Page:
Why ABT-Star-Turned-Actress Irina Dvorovenko Likes Playing Real People over Princesses
Whether playing a saucy soubrette or an imperious swan, Irina Dvorovenko was always a formidable presence on the American Ballet Theatre stage. Since her 2013 retirement at 39, after 16 seasons, she's been bringing that intensity to an acting career in roles ranging from, well, Russian ballerinas to the Soviet-era newcomer she plays in the FX spy series "The Americans."
We caught up with her after tech rehearsal for the Encores! presentation of the musical Grand Hotel, directed and choreographed by Josh Rhodes and running March 21–25 at New York City Center. It's another tempestuous ballerina role for Dvorovenko—Elizaveta Grushinskaya, on her seventh farewell tour, resentfully checks into the Berlin hostelry of the title with her entourage, only to fall for a handsome young baron and sing "Bonjour, Amour."
Dvorovenko (left), as Evgheniya Morozov, and Keri Russell in "The Americans." Photo FX Networks.
Was it always your plan to move from ballet to acting?
All my life I've been acting, living through each character onstage. So I enjoyed this very, very much—for myself, in my head. The year of my retirement, I auditioned for On Your Toes, also for Encores! at City Center. One hour after the audition, I got the mail—"You got the part." It was the first time I opened my mouth onstage and started to acknowledge my voice. And people enjoyed me speaking out, performing, dancing and talking. That was really a great feeling for me. After that, little by little, I got the Broadway bug.
In On Your Toes, Dvorovenko played Vera Baronova, the Russian ballerina who dances the famous "Slaughter on Tenth Avenue." Photo by Joan Marcus, Courtesy New York City Center.
What elements from ballet go into your acting performances? How is theater the same, and how is it different?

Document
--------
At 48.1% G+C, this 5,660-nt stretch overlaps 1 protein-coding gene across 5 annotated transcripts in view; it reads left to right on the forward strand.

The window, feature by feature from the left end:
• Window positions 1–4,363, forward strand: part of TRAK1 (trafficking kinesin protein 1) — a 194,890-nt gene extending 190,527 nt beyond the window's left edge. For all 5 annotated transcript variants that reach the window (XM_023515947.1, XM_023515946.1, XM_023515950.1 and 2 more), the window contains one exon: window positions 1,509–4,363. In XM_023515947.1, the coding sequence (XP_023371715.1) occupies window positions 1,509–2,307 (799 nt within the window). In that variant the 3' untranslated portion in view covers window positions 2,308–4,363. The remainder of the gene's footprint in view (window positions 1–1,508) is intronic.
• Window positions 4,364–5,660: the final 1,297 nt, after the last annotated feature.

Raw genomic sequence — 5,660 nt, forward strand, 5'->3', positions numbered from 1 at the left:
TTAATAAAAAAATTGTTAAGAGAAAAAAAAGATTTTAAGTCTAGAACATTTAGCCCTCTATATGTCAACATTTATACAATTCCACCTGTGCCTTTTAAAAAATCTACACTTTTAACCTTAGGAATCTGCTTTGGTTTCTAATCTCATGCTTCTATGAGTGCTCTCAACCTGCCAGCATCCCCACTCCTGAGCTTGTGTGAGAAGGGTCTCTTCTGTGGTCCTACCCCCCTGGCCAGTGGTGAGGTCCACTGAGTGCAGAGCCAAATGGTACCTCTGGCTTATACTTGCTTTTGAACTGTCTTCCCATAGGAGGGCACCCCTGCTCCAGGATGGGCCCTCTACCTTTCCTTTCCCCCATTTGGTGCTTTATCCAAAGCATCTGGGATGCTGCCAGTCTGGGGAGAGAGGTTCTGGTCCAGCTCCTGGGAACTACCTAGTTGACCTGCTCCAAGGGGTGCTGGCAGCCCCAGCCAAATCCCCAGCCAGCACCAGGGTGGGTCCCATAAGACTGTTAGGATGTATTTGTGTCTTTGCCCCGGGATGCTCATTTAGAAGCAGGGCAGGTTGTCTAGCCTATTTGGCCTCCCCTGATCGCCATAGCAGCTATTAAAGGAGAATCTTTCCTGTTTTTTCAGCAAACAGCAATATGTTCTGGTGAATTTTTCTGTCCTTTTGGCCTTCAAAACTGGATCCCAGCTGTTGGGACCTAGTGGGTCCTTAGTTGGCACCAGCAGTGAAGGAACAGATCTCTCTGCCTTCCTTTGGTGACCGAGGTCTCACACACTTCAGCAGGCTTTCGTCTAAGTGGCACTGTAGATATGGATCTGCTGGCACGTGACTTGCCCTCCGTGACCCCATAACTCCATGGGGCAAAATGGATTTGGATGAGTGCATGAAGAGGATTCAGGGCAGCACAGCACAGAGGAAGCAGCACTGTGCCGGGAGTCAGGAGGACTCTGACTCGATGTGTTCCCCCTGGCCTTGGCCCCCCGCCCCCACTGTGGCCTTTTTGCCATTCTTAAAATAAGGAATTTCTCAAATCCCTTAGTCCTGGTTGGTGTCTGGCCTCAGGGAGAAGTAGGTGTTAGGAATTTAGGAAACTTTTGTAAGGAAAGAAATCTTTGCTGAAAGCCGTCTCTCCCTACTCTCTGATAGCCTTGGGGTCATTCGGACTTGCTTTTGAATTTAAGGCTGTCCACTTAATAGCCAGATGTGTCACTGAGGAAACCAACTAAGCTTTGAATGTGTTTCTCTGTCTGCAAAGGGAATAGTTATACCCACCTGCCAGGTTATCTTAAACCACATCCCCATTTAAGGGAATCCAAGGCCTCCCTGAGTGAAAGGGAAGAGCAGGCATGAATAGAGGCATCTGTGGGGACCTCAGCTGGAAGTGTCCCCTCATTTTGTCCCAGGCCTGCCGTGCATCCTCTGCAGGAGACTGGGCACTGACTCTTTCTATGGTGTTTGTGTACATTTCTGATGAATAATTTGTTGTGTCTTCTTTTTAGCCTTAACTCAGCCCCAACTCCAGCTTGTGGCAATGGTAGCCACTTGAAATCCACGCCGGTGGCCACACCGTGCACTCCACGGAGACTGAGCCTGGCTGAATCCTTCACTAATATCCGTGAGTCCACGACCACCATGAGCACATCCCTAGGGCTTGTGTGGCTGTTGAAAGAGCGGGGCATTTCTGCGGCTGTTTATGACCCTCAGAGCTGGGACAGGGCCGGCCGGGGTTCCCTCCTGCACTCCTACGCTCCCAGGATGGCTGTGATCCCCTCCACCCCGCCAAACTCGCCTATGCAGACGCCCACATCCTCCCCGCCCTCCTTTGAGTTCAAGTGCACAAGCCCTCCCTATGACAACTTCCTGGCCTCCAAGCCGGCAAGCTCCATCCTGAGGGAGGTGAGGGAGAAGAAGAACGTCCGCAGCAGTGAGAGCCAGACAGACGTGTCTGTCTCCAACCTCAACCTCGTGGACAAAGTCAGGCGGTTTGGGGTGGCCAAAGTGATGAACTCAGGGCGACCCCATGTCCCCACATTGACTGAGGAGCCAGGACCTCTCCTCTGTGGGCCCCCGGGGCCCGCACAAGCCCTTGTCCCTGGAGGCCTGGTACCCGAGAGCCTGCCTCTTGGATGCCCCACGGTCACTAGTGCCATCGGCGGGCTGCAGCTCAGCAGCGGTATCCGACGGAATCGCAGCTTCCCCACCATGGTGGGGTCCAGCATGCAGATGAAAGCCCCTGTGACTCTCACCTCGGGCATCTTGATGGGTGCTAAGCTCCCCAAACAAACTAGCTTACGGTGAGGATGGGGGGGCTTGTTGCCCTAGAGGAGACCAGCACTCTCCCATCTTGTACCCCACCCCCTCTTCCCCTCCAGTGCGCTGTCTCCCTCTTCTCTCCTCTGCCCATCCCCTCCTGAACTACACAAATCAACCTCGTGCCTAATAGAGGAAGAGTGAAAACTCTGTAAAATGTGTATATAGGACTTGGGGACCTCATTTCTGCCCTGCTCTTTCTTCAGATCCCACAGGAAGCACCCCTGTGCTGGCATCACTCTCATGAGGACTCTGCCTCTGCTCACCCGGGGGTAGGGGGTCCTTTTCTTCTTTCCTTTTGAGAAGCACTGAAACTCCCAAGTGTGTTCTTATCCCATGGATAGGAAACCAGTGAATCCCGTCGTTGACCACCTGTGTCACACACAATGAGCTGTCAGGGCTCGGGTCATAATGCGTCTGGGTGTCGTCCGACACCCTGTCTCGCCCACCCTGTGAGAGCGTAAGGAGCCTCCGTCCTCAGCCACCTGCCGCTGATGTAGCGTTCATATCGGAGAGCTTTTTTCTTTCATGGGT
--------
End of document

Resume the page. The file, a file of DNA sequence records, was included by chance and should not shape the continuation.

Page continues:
Dancing a character onstage, you need to have very strong charisma and stage presence. You give really all your energy for the spotlight, to hold the attention onstage. That's very, very important for every art form—singer, dancer and just actor in a play. So this is pretty much the same.
Dvorovenko with James Snyder in Grand Hotel. Photo by Joan Marcus, Courtesy New York City Center.
But compared to dancing, acting is much less painful physically, and of course it's not super exhausting. It's more pleasurable and satisfying just to be onstage and be a human being, not a princess but a real person—a woman acting and moving without restriction. In a ballet, you need to hold the line, control the position, the leg, the pointes—too many concerns in a ballet. When you're stage-acting, it isn't as stressful.
What about singing? In Grand Hotel, you have that big solo number.
I was working with Susan Stroman on the lab of The Beast in the Jungle, and someone kept calling and calling. When I picked it up, it was the casting director for City Center. He said, "Irina, we're doing an Encore with Grand Hotel, with a wonderful, beautiful starring role for you. Can you sing?"